She drove the Mustang with weathered yellow paint, windows gummy with yellow nicotine residue, into the Sav-On parking lot near LAX. She was probably there to pick up a prescription; she rarely left the house for any other reason. Her little daughter sat in the passenger seat. She was all of about seven years old, maybe eight.
The spaces in the parking lot were painted with yellow diagonal lines, and the woman drove down the narrow aisle in the wrong direction, unable to park. Realizing that she was going the wrong way, she waved her hand and with conviction in her voice she said, “They repainted the lines in this parking lot. Last week this row went the other direction.”
Her little girl looked out of the window, down at the asphalt, and peered at the lines as the car moved along the aisle. The yellow paint was cracked and faded. The child knew right away that row of parking spaces was angled in the same direction that it had been the week before. She looked over to the next aisle to see whether it was freshly painted, knowing that it was not, but perhaps still hopeful.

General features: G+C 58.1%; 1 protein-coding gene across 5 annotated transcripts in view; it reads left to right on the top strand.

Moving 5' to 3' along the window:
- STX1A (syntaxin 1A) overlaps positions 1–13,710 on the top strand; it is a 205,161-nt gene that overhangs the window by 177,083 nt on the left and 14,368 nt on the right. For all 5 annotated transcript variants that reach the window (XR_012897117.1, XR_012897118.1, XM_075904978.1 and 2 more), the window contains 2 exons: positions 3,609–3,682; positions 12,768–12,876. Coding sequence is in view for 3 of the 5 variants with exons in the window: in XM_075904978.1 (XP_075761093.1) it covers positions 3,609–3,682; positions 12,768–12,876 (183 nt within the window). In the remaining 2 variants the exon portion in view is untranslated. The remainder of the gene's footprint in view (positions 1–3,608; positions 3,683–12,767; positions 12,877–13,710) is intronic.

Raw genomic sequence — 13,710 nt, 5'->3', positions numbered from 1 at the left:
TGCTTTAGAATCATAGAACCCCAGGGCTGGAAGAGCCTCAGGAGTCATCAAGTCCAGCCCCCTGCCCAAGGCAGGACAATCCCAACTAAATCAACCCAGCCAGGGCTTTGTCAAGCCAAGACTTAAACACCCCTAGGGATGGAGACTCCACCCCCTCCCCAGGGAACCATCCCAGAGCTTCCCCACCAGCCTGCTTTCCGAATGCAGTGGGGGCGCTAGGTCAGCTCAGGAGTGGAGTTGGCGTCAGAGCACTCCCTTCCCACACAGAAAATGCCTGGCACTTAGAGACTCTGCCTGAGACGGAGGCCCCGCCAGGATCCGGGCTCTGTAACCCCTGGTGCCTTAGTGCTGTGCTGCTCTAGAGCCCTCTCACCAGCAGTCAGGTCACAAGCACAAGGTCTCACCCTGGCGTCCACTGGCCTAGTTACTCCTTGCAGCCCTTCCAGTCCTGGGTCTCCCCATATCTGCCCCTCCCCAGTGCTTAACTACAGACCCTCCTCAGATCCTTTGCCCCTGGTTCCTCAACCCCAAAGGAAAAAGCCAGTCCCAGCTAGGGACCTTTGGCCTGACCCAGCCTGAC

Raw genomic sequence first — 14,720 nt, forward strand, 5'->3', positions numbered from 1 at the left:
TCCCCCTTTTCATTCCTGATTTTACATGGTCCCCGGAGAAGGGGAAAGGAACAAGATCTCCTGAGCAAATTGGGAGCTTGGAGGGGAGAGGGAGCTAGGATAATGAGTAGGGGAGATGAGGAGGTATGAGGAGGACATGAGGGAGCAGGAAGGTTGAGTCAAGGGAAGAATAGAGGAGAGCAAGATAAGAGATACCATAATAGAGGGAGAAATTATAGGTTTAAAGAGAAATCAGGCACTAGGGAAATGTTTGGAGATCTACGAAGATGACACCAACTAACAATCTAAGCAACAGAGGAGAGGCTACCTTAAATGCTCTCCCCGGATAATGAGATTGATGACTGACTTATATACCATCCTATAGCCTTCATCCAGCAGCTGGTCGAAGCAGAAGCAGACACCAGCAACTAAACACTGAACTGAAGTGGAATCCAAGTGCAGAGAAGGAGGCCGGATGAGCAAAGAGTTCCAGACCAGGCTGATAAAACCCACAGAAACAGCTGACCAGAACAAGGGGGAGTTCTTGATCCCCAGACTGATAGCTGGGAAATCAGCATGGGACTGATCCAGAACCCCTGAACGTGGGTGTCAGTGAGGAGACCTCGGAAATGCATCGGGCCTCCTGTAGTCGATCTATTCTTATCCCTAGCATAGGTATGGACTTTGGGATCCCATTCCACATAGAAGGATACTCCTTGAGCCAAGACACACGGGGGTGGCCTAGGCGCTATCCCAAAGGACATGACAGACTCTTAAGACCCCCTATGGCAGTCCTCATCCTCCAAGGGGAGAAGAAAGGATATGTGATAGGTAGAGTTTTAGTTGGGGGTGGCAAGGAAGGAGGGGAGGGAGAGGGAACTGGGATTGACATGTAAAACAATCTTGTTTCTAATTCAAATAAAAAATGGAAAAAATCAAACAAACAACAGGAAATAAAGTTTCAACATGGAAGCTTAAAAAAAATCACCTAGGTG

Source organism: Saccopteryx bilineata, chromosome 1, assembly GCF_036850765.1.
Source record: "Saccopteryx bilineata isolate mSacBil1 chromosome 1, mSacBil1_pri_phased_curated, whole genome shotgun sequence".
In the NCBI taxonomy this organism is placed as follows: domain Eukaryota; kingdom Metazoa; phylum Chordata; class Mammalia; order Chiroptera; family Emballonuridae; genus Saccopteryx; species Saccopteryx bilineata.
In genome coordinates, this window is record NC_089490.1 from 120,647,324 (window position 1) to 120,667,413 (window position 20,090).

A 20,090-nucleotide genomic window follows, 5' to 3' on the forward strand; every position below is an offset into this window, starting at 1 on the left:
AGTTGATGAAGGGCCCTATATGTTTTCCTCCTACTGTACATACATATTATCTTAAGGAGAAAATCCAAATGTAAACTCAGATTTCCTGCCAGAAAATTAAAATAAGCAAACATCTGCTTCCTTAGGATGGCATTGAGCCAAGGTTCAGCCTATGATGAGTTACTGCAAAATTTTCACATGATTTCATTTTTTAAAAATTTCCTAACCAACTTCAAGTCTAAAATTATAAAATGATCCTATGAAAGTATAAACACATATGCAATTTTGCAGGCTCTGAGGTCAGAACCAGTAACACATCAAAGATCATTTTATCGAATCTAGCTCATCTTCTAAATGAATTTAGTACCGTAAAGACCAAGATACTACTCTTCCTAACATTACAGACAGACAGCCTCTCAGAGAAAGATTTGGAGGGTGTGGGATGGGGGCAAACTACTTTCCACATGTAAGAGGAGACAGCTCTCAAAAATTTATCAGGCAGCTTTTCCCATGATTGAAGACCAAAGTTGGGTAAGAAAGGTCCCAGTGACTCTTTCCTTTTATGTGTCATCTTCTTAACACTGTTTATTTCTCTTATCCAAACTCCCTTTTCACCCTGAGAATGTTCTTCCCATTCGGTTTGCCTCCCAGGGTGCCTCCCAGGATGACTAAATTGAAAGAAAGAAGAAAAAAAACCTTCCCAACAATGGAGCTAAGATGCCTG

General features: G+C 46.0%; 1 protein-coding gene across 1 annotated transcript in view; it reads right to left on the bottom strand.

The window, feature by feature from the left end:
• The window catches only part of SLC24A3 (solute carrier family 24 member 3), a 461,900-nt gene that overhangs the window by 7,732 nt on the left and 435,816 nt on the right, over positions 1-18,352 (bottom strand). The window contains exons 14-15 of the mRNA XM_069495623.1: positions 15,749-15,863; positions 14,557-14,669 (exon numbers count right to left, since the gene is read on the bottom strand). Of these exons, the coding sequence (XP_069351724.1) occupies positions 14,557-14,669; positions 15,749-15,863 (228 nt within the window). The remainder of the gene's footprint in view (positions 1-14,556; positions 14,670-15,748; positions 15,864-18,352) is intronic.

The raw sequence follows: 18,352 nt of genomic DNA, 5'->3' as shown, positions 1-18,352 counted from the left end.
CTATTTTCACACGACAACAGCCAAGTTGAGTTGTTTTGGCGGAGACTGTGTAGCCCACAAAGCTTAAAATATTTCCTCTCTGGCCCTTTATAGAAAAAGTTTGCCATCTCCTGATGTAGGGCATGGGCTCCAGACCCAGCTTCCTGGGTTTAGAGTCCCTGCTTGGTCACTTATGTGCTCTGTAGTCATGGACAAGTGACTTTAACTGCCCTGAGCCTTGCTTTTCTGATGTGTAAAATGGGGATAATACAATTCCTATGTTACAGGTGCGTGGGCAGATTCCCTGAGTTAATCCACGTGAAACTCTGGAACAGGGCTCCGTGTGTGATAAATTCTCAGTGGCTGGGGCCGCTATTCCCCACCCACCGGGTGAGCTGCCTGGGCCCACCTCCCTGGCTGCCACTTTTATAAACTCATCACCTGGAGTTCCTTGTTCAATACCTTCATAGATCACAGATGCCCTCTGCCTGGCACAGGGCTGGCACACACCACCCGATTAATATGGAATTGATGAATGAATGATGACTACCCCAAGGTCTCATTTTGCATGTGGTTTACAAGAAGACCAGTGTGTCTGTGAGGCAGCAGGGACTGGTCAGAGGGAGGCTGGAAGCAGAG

The little girl saw an entire parking lot with row after row of cracked and faded yellow lines. She knew right then and there that the thing that would matter would be the direction that she would drive, when she could drive. Meanwhile, she remained silent as the car moved along, against the direction of the lines.